Syria Drops Off the Face of the Internet, Both Sides Blame the Other
The conflict in Syria between rebels and government troops is nothing new. The country’s been engaged in a bloody civil war for over a year now, and there are no signs of it getting better at any point soon. In fact, it’s just gotten worse. As of 12:26PM Damascus time, Syria’s essentially been cut off from the Internet. Like any good modern conflict, there’s no clear cause and both sides are blaming each other.
Network security firm Renesys said, “In the global routing table, all 84 of Syria’s IP address blocks have become unreachable, effectively removing the country from the Internet.” This isn’t the first time Syria’s had Internet troubles. There was a short blip back on November 25th and, while Renesys skirts away from saying this was a trial of some kind of Internet kill switch, it’s easy to imagine that the government was giving their new abilities a test.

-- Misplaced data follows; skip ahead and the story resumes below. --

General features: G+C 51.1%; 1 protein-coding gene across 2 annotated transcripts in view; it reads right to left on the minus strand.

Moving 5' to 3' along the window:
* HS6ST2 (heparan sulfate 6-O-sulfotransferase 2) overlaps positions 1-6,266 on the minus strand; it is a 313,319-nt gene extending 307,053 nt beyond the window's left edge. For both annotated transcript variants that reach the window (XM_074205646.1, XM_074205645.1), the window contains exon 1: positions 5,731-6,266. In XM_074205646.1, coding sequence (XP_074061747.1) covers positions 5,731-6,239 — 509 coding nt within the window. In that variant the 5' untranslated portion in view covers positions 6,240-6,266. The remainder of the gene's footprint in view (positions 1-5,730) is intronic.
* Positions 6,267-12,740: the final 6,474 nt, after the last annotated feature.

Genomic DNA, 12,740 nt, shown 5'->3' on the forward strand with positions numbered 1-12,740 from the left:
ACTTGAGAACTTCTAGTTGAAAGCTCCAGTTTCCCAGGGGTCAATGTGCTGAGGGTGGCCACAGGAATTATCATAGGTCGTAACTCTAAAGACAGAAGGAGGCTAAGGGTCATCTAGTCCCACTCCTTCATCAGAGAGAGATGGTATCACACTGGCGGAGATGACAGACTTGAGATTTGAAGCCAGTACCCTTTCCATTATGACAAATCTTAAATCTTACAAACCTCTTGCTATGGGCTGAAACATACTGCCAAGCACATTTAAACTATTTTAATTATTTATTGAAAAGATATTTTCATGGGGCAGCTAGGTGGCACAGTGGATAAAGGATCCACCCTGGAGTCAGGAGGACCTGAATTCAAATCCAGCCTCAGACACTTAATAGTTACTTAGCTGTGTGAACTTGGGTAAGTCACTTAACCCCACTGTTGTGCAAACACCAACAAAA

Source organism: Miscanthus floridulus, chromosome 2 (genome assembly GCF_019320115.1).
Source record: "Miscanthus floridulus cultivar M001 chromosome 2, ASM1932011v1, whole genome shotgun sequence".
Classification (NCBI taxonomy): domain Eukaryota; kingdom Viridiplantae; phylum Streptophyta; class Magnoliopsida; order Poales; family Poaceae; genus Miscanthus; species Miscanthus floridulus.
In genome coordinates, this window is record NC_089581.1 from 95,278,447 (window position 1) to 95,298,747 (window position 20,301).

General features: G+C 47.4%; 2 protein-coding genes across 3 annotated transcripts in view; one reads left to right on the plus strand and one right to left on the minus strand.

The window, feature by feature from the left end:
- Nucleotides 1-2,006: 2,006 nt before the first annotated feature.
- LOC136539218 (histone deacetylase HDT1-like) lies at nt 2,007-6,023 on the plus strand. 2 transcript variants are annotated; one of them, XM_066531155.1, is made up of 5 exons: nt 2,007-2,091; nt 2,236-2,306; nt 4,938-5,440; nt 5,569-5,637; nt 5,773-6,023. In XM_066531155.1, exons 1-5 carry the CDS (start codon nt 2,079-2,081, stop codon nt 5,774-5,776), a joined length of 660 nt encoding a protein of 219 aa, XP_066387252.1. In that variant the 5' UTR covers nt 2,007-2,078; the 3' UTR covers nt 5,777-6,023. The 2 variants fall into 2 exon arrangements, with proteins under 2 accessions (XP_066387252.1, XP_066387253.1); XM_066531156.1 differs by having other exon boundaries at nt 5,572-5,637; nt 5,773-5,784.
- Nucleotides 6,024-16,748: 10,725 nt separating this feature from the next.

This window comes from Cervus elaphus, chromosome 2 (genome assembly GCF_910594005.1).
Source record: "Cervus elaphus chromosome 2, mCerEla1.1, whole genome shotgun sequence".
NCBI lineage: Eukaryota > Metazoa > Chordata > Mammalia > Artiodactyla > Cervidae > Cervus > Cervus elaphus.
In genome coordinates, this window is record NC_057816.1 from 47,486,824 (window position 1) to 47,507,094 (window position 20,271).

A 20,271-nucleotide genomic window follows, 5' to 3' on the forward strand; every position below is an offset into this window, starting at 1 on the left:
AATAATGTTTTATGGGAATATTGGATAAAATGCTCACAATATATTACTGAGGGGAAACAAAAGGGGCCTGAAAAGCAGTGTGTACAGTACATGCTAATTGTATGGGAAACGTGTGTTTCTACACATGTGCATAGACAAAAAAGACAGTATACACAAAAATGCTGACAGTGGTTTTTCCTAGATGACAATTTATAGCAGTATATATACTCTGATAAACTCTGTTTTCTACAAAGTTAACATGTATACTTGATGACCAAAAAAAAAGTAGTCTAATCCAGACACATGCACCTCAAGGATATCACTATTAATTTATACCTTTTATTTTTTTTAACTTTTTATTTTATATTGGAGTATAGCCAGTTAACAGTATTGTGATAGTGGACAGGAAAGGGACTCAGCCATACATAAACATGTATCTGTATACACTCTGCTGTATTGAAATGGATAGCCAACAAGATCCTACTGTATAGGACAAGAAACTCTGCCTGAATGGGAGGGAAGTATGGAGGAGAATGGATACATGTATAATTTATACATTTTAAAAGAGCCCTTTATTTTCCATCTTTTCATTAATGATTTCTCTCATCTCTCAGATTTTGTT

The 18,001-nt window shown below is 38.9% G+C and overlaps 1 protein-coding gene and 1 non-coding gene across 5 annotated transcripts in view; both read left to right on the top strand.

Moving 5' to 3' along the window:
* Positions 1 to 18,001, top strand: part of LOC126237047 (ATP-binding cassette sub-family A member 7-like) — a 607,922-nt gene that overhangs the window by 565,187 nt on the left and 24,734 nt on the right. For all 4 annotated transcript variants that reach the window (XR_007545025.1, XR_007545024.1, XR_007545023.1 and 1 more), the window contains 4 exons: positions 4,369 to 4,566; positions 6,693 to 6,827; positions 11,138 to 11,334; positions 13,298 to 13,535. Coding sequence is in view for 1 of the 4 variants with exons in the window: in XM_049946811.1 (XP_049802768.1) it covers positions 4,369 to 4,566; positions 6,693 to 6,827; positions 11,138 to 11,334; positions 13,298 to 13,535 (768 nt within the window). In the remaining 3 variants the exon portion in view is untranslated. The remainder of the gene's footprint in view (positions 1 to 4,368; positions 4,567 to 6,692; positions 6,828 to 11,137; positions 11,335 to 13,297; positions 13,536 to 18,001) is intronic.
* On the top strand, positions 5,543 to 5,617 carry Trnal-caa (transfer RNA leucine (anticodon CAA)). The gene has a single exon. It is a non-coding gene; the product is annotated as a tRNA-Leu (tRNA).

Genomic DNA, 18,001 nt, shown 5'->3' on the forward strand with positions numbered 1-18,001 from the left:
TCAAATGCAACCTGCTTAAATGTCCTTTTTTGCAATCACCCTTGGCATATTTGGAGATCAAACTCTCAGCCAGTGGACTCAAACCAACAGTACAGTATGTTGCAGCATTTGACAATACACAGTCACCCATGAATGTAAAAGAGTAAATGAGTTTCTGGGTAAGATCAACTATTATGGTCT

There is still some evidence of connectivity from the country, but all these connections are assumed to be offshore and therefore not subject to whatever it is that happened to the rest of Syria. Considering how long it’s been, something serious has obviously gone down.
The Internet’s death coincides with increased activity near the Damascus airport, so it’s easy to blame either side. Considering the fact that it’s unlikely that rebels would want to cut an important means of communication, and the government would happily stifle it, it’s hard to say that the rebels would have anything to do with intentionally causing a blackout. That’s doesn’t exclude them from unintentionally causing one, though.
This graph from Akamai, another company that monitors Internet traffic, shows a similar drop in Syrian access:
The Internet has basically all dried up in Syria.
(Renesys via AP, images via Renesys, Akamai)
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